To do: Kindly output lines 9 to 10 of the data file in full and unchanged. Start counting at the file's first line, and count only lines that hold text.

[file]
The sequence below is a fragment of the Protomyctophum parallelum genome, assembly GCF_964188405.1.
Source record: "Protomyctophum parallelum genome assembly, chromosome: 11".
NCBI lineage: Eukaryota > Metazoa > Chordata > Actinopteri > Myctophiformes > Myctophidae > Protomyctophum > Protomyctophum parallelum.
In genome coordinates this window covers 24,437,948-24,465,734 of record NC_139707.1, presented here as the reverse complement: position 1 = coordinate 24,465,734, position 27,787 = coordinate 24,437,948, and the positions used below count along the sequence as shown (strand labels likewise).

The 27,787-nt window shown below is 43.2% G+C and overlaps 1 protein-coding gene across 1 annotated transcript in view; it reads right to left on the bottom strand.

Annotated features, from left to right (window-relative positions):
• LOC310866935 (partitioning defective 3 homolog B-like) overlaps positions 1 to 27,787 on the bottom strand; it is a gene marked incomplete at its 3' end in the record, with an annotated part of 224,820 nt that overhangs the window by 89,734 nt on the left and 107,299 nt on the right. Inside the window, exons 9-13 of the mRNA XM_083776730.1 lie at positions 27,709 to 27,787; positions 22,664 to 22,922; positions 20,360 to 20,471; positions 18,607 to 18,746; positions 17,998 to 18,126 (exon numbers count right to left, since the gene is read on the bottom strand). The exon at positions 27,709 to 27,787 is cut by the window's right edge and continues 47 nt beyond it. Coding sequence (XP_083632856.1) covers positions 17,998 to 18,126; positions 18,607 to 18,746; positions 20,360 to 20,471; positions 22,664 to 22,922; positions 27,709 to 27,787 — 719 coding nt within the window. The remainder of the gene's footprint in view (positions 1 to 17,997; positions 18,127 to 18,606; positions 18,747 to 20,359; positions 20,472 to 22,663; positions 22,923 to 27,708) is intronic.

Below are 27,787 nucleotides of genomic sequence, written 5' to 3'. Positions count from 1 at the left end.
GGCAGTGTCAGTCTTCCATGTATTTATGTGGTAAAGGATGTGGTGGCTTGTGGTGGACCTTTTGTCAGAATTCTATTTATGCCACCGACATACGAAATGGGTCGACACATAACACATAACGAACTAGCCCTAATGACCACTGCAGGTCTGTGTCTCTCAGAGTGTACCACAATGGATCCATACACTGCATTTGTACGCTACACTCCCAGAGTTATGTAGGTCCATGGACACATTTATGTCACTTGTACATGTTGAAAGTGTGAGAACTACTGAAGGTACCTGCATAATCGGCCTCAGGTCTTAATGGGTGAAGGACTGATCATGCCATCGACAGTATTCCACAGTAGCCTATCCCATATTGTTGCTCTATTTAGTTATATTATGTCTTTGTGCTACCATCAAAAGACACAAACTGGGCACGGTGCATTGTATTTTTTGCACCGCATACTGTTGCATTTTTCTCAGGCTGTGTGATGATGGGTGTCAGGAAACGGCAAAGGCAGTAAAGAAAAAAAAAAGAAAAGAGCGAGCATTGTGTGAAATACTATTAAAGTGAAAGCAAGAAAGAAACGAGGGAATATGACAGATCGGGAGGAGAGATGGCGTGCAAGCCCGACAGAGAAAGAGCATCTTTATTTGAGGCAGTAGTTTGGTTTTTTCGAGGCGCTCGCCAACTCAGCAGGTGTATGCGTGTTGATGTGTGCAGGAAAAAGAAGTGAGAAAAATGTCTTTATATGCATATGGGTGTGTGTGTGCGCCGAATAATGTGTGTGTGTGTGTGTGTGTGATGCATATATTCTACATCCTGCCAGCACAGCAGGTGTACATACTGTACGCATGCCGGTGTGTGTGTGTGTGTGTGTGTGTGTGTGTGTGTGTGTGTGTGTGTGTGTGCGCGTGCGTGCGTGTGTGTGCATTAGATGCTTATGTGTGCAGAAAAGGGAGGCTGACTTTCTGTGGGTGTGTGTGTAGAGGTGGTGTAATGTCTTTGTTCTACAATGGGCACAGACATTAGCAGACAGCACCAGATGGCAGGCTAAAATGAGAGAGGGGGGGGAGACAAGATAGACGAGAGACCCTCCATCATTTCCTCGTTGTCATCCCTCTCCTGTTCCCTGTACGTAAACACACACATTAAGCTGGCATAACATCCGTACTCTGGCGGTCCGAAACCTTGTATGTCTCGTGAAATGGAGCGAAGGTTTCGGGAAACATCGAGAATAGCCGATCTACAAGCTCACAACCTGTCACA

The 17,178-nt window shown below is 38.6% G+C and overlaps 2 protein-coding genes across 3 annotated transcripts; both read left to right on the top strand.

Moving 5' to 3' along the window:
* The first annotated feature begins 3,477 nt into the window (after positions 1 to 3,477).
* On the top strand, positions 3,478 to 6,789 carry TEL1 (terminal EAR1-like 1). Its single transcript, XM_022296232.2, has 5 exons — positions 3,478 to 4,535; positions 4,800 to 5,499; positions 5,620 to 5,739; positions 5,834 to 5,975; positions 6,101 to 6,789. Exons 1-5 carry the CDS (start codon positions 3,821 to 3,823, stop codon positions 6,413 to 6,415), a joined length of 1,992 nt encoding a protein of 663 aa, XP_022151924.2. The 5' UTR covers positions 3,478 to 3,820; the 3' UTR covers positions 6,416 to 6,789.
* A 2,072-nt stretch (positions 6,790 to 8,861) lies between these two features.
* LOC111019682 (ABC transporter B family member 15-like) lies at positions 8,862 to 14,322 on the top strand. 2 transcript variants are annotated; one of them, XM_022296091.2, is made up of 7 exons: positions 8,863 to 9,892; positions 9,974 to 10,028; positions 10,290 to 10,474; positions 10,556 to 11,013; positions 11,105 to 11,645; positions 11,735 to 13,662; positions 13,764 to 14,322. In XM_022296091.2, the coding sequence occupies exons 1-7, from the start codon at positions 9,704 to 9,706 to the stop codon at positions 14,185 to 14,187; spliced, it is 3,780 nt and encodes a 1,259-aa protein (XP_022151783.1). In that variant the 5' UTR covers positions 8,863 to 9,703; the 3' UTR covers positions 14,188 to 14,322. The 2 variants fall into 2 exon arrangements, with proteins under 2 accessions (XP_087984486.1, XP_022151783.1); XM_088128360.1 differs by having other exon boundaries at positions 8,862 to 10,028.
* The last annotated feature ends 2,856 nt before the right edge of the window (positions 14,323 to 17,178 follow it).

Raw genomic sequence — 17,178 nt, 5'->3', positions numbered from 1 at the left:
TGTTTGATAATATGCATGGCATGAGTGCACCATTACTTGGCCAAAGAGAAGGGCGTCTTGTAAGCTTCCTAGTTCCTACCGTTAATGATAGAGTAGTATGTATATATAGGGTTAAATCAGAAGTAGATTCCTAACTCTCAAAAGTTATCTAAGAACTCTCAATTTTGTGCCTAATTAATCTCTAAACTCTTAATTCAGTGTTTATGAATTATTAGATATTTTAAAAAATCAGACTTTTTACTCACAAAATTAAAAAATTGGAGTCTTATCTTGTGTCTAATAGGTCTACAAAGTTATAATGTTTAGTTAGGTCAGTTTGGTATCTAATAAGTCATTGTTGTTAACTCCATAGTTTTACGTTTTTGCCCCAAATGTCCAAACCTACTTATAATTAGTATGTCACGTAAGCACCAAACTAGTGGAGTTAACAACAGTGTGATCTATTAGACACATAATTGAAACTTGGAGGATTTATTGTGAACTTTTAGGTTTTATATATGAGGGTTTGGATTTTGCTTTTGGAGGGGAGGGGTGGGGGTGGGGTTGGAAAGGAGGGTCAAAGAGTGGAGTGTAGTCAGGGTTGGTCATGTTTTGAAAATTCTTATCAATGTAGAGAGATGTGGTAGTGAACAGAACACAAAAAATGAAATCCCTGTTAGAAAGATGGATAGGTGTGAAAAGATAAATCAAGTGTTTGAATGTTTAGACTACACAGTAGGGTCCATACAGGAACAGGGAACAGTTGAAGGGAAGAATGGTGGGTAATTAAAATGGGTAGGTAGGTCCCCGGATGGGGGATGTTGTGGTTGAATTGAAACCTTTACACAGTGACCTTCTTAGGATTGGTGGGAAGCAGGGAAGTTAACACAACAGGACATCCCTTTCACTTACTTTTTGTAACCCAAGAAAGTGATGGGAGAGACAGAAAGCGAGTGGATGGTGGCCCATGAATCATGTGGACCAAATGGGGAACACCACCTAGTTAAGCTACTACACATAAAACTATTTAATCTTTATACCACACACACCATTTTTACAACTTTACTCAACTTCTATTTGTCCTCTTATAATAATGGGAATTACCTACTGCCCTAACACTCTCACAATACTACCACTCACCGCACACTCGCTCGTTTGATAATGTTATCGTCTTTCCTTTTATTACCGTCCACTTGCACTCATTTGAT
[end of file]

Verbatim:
GGCAGTGTCAGTCTTCCATGTATTTATGTGGTAAAGGATGTGGTGGCTTGTGGTGGACCTTTTGTCAGAATTCTATTTATGCCACCGACATACGAAATGGGTCGACACATAACACATAACGAACTAGCCCTAATGACCACTGCAGGTCTGTGTCTCTCAGAGTGTACCACAATGGATCCATACACTGCATTTGTACGCTACACTCCCAGAGTTATGTAGGTCCATGGACACATTTATGTCACTTGTACATGTTGAAAGTGTGAGAACTACTGAAGGTACCTGCATAATCGGCCTCAGGTCTTAATGGGTGAAGGACTGATCATGCCATCGACAGTATTCCACAGTAGCCTATCCCATATTGTTGCTCTATTTAGTTATATTATGTCTTTGTGCTACCATCAAAAGACACAAACTGGGCACGGTGCATTGTATTTTTTGCACCGCATACTGTTGCATTTTTCTCAGGCTGTGTGATGATGGGTGTCAGGAAACGGCAAAGGCAGTAAAGAAAAAAAAAAGAAAAGAGCGAGCATTGTGTGAAATACTATTAAAGTGAAAGCAAGAAAGAAACGAGGGAATATGACAGATCGGGAGGAGAGATGGCGTGCAAGCCCGACAGAGAAAGAGCATCTTTATTTGAGGCAGTAGTTTGGTTTTTTCGAGGCGCTCGCCAACTCAGCAGGTGTATGCGTGTTGATGTGTGCAGGAAAAAGAAGTGAGAAAAATGTCTTTATATGCATATGGGTGTGTGTGTGCGCCGAATAATGTGTGTGTGTGTGTGTGTGTGATGCATATATTCTACATCCTGCCAGCACAGCAGGTGTACATACTGTACGCATGCCGGTGTGTGTGTGTGTGTGTGTGTGTGTGTGTGTGTGTGTGTGTGTGTGTGTGCGCGTGCGTGCGTGTGTGTGCATTAGATGCTTATGTGTGCAGAAAAGGGAGGCTGACTTTCTGTGGGTGTGTGTGTAGAGGTGGTGTAATGTCTTTGTTCTACAATGGGCACAGACATTAGCAGACAGCACCAGATGGCAGGCTAAAATGAGAGAGGGGGGGGAGACAAGATAGACGAGAGACCCTCCATCATTTCCTCGTTGTCATCCCTCTCCTGTTCCCTGTACGTAAACACACACATTAAGCTGGCATAACATCCGTACTCTGGCGGTCCGAAACCTTGTATGTCTCGTGAAATGGAGCGAAGGTTTCGGGAAACATCGAGAATAGCCGATCTACAAGCTCACAACCTGTCACA

The 17,178-nt window shown below is 38.6% G+C and overlaps 2 protein-coding genes across 3 annotated transcripts; both read left to right on the top strand.